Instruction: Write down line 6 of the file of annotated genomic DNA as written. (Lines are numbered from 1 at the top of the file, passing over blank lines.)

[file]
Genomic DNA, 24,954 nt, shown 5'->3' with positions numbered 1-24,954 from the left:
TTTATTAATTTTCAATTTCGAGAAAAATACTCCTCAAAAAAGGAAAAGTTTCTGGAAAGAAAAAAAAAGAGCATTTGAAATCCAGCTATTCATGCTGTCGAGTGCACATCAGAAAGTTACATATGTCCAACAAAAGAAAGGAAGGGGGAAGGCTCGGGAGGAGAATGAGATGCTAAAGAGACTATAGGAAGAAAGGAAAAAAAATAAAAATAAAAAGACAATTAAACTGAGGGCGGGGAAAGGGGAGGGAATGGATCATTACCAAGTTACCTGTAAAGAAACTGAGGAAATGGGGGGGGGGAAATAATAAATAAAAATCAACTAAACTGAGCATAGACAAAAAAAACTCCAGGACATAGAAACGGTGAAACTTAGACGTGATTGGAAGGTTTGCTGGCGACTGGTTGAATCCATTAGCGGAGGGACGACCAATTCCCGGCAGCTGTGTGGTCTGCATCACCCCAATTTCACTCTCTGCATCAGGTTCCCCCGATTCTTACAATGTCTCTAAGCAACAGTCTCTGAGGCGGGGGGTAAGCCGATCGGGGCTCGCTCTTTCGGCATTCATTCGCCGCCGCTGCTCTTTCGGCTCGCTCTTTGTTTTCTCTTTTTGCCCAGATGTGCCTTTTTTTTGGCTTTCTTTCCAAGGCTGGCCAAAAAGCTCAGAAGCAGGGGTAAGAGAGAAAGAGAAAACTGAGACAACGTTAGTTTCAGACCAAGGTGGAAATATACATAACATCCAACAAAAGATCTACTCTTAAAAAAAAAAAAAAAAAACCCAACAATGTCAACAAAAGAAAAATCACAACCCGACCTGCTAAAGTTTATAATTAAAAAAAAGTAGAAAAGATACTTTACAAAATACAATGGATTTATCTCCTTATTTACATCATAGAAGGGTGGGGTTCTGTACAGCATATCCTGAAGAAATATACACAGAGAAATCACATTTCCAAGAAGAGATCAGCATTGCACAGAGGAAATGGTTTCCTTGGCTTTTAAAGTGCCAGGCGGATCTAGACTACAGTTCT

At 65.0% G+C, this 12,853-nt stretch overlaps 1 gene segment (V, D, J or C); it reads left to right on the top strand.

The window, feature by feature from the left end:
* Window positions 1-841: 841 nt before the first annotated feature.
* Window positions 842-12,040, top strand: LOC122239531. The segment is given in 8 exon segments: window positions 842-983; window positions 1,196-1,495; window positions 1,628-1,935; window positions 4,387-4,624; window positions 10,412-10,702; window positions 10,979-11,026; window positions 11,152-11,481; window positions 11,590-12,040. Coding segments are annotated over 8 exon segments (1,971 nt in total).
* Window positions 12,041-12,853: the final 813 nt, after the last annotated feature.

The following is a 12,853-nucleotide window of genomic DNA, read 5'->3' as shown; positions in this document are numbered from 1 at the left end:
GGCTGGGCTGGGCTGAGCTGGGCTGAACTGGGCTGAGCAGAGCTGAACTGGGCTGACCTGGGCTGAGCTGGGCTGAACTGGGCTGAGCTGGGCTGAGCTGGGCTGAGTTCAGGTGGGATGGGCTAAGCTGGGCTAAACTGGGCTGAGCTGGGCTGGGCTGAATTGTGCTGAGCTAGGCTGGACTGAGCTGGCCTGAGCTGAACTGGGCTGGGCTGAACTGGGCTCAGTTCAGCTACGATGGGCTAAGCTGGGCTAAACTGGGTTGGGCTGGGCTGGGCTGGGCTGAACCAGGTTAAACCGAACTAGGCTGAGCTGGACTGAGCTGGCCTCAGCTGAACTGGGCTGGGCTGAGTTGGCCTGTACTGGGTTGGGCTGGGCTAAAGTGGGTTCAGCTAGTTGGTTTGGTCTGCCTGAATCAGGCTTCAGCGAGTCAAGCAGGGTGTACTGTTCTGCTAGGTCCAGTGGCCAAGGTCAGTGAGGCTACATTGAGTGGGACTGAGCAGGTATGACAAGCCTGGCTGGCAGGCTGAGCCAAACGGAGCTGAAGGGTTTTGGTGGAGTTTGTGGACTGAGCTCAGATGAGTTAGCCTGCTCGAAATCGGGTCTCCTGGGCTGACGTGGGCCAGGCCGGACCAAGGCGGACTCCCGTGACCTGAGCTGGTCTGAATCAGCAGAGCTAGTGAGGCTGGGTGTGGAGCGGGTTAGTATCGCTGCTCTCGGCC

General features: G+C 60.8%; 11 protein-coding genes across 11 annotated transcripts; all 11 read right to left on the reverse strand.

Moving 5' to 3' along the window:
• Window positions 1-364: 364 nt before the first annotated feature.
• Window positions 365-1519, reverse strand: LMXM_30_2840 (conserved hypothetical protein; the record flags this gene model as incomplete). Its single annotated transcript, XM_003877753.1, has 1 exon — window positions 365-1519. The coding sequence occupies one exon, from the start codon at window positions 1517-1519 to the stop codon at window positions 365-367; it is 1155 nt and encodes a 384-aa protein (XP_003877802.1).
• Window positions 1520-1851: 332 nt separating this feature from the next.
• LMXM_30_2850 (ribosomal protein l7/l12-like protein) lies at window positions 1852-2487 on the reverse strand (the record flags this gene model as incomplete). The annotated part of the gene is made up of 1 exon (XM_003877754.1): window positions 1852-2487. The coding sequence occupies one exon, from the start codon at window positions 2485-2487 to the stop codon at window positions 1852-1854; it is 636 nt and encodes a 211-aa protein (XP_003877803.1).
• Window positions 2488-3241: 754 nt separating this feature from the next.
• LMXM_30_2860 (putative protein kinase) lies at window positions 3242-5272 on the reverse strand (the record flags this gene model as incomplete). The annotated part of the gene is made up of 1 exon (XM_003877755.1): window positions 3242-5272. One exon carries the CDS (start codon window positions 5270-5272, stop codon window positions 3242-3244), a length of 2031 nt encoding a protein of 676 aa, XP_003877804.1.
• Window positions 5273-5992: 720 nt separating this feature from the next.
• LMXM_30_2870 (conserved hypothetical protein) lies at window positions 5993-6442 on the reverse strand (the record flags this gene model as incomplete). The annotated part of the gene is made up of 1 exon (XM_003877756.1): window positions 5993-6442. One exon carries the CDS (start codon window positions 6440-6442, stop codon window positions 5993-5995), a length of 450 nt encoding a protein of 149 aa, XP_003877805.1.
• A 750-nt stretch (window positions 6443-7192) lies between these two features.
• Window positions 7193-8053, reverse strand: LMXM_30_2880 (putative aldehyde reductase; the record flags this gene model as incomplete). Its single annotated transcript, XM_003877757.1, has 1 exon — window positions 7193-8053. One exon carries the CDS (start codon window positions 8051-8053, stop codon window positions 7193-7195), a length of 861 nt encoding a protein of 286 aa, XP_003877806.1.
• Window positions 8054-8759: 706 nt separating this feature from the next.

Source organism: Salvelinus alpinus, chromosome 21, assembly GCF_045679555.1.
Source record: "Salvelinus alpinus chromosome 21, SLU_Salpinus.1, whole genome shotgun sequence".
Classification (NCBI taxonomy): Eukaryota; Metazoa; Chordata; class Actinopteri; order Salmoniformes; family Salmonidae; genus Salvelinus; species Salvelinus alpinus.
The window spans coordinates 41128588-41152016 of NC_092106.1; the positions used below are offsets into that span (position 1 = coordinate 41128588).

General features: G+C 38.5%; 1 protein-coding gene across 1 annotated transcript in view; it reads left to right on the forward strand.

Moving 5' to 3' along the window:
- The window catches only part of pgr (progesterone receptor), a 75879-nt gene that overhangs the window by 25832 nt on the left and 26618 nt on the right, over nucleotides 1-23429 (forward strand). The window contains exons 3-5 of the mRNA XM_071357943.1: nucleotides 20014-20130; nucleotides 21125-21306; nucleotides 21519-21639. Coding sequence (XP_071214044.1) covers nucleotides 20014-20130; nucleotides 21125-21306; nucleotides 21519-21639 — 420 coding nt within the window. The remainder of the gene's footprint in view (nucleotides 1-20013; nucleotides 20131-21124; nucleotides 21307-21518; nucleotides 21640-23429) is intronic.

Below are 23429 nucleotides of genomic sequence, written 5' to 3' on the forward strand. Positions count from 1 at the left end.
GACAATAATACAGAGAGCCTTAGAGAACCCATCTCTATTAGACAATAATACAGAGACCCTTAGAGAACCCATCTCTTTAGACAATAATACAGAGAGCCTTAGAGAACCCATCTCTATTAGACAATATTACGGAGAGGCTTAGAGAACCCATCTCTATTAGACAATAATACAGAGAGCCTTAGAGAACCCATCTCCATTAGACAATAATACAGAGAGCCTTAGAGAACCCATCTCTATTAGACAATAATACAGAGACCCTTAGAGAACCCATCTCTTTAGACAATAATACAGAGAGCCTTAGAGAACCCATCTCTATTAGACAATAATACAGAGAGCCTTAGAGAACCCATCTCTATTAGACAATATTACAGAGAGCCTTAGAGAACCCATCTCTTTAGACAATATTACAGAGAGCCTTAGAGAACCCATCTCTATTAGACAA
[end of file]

* Window positions 842-12,040, top strand: LOC122239531. The segment is given in 8 exon segments: window positions 842-983; window positions 1,196-1,495; window positions 1,628-1,935; window positions 4,387-4,624; window positions 10,412-10,702; window positions 10,979-11,026; window positions 11,152-11,481; window positions 11,590-12,040. Coding segments are annotated over 8 exon segments (1,971 nt in total).